The Conrad Hilton Hong Kong.
The Conrad Hilton Hong Kong.

Conrad Hong Kong: This deluxe hotel has 512 rooms on 61 floors located in Hong Kong’s vibrant business district. Rooms feature a flatscreen TV, a Nespresso machine, marble bathrooms, an alarm clock radio, blackout curtains and designer bath products. WiFi is complimentary throughout the hotel and in guestrooms if you are an HHonors Gold or Diamond Member, if not it costs $5 per day. The hotel also has a heated outdoor swimming pool, sauna, steam room and a 24-hour fitness center. In-room massages are available. The hotel is located above a large shopping center, Pacific Place, containing an AMC Cinema, designer shops such as Prada and Versace, and several restaurants. The numerous dining options include Nicolini’s Garden Cafe, Brasserie on the 8th, Pacific Bar, Golden Leaf and the Lobby Lounge. Room rates start at 3,500 HKD ($450) per night in January. This is a Category 9 hotel requiring 80,000 HHonors points for an award night.


Relax in the pool at the Grand Hyatt Hong Kong.
Relax in the pool at the Grand Hyatt Hong Kong.

Grand Hyatt Hong Kong: Located next to the Victoria Harbour, this hotel has 549 guest rooms and suites. WiFi is complimentary for guests and rooms feature a flatscreen TV, marble bathrooms, coffee maker, bath amenities by June Jacobs, and an oversized work desk. There is a 24 hour fitness center, a heated outdoor pool and a 400-meter jogging track, or for a little pampering, visit the Plateau Spa. You have several options for dining, as this hotel features nine restaurants. Room rates start at 3,800 HKD ($490) per night in January. This is a Category 6 hotel requiring 22,000 Hyatt Gold Passport points for an award night.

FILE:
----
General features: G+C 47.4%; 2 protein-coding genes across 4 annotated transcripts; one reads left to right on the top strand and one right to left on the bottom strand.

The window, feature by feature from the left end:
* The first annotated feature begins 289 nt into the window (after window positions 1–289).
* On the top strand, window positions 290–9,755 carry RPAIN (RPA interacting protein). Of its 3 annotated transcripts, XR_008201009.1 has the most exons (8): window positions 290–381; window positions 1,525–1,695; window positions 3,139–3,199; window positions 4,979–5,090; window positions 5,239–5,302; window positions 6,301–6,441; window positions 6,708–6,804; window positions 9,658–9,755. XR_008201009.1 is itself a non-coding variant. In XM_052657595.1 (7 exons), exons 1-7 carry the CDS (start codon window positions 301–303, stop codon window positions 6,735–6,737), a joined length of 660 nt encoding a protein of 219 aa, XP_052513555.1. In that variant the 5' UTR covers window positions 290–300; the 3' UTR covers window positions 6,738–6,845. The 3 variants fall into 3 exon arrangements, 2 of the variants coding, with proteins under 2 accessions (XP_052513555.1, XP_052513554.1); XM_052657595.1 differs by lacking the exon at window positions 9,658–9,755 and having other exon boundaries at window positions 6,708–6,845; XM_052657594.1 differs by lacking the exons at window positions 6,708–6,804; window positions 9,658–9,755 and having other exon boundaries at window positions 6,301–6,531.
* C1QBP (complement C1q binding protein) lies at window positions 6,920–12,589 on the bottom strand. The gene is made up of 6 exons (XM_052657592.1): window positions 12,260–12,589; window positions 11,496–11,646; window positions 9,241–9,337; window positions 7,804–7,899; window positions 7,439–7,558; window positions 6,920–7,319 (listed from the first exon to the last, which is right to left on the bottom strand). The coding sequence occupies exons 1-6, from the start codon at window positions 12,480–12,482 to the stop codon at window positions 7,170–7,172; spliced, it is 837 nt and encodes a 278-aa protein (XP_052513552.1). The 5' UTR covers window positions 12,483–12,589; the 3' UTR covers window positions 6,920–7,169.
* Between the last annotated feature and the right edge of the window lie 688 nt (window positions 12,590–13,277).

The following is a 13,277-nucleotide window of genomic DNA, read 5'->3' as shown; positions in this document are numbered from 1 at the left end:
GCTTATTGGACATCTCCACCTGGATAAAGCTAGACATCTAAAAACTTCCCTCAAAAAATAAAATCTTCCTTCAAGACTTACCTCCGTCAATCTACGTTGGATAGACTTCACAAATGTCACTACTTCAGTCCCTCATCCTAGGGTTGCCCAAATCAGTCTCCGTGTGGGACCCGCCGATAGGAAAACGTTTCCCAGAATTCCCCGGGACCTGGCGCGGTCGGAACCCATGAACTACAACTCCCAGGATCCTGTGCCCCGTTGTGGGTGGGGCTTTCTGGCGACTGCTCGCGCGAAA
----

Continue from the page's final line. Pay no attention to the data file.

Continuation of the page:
Another Hyatt option in Hong Kong is the Hyatt Regency Tsim Sha Tsui.

IHG/Priority Club

Presidental Suite Private Whirlpool at the Intercontinental Hong Kong
The Presidential Suite at the Intercontinental Hong Kong has a private jacuzzi.

Intercontinental Hong Kong: Located on a prime spot on the Kowloon waterfront, this hotel’s 583 guestrooms and 87 suites all have a flatscreen TV, WiFi for a fee of 156 HKD or $21 per day (but it is complimentary for Elite IHG Rewards Club members) a work desk with lamp, stereo, and DVD player. The renowned Presidential Suite features a private jacuzzi overlooking the Harbour. There is a 24-hour fitness center, a large outdoor pool with prime Harbour views, and a small I-Spa designed according to the tenets of feng shui. Dining options include Nobu Hong Kong, Spoon (see details above) by Alain Ducasse, Yan Toh Heen for Chinese specialties, the Steakhouse Wine Bar, Harbourside, and the Lobby Lounge. Room rates start at 3,392 HKD ($437) per night in January. This is a Category 8 hotel requiring 45,000 IHG Reward points for an award night.

Asian themed guestroom decor at the Hotel Indigo Hong Kong.
Asian-themed guestroom decor at the Hotel Indigo Hong Kong.

Hotel Indigo: Situated in the Wan Chai neighborhood, this hotel is close to several tourist destinations, shopping and entertainment. WiFi is complimentary for all guests and hotel rooms feature a flatscreen TV, coffee maker, DVD player, stereo and free local phone calls. There is a fitness center and an outdoor rooftop infinity pool. Dine at Cafe Post or the rooftop restaurant, Skybar. Room rates start at 1,870 HKD ($241) per night in January. This is a Category 8 hotel requiring 45,000 IHG Reward points for an award night.

Other IHG properties in Hong Kong include the Crowne Plaza Causeway Bay, Crowne Plaza Hong Kong Kowloon East, Holiday Inn Causeway Bay, Holiday Inn Express Hong Kong Soho,  Holiday Inn Golden Mile, Holiday Inn Hong Kong Kowloon East, and the Intercontinental Grand Stanford.


A treatment room at the Ritz Carlton Hong Kong Spa by Espa.
A treatment room at the Ritz Carlton Hong Kong Spa by Espa.